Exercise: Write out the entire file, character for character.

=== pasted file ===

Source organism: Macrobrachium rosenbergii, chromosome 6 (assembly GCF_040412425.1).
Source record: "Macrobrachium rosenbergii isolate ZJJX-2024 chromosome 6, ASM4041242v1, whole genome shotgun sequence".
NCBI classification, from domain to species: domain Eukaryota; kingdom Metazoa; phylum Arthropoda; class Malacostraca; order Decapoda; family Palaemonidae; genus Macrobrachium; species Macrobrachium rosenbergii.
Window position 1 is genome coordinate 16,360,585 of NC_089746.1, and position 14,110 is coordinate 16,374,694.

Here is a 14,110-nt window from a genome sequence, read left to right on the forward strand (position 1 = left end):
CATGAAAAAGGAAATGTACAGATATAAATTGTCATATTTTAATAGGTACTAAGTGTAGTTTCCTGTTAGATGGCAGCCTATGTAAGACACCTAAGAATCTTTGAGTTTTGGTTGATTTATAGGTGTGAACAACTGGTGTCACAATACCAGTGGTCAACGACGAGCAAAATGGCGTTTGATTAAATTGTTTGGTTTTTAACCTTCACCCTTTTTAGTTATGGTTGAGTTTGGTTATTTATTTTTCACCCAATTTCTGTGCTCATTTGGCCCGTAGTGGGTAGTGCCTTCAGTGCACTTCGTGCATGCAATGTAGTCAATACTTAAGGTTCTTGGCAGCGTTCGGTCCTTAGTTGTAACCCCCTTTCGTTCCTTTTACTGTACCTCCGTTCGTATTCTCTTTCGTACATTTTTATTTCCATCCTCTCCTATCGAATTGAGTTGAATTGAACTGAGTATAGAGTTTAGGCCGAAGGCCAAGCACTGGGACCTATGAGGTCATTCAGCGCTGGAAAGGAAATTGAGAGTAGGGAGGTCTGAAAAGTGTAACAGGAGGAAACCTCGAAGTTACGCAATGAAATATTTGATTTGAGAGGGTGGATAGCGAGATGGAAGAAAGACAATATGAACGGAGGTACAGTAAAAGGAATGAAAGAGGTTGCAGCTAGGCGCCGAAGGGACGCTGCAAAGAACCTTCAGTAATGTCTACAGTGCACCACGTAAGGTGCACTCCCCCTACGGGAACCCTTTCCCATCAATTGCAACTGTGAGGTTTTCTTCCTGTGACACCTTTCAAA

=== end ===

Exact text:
Source organism: Macrobrachium rosenbergii, chromosome 6 (assembly GCF_040412425.1).
Source record: "Macrobrachium rosenbergii isolate ZJJX-2024 chromosome 6, ASM4041242v1, whole genome shotgun sequence".
NCBI classification, from domain to species: domain Eukaryota; kingdom Metazoa; phylum Arthropoda; class Malacostraca; order Decapoda; family Palaemonidae; genus Macrobrachium; species Macrobrachium rosenbergii.
Window position 1 is genome coordinate 16,360,585 of NC_089746.1, and position 14,110 is coordinate 16,374,694.

Here is a 14,110-nt window from a genome sequence, read left to right on the forward strand (position 1 = left end):
CATGAAAAAGGAAATGTACAGATATAAATTGTCATATTTTAATAGGTACTAAGTGTAGTTTCCTGTTAGATGGCAGCCTATGTAAGACACCTAAGAATCTTTGAGTTTTGGTTGATTTATAGGTGTGAACAACTGGTGTCACAATACCAGTGGTCAACGACGAGCAAAATGGCGTTTGATTAAATTGTTTGGTTTTTAACCTTCACCCTTTTTAGTTATGGTTGAGTTTGGTTATTTATTTTTCACCCAATTTCTGTGCTCATTTGGCCCGTAGTGGGTAGTGCCTTCAGTGCACTTCGTGCATGCAATGTAGTCAATACTTAAGGTTCTTGGCAGCGTTCGGTCCTTAGTTGTAACCCCCTTTCGTTCCTTTTACTGTACCTCCGTTCGTATTCTCTTTCGTACATTTTTATTTCCATCCTCTCCTATCGAATTGAGTTGAATTGAACTGAGTATAGAGTTTAGGCCGAAGGCCAAGCACTGGGACCTATGAGGTCATTCAGCGCTGGAAAGGAAATTGAGAGTAGGGAGGTCTGAAAAGTGTAACAGGAGGAAACCTCGAAGTTACGCAATGAAATATTTGATTTGAGAGGGTGGATAGCGAGATGGAAGAAAGACAATATGAACGGAGGTACAGTAAAAGGAATGAAAGAGGTTGCAGCTAGGCGCCGAAGGGACGCTGCAAAGAACCTTCAGTAATGTCTACAGTGCACCACGTAAGGTGCACTCCCCCTACGGGAACCCTTTCCCATCAATTGCAACTGTGAGGTTTTCTTCCTGTGACACCTTTCAAA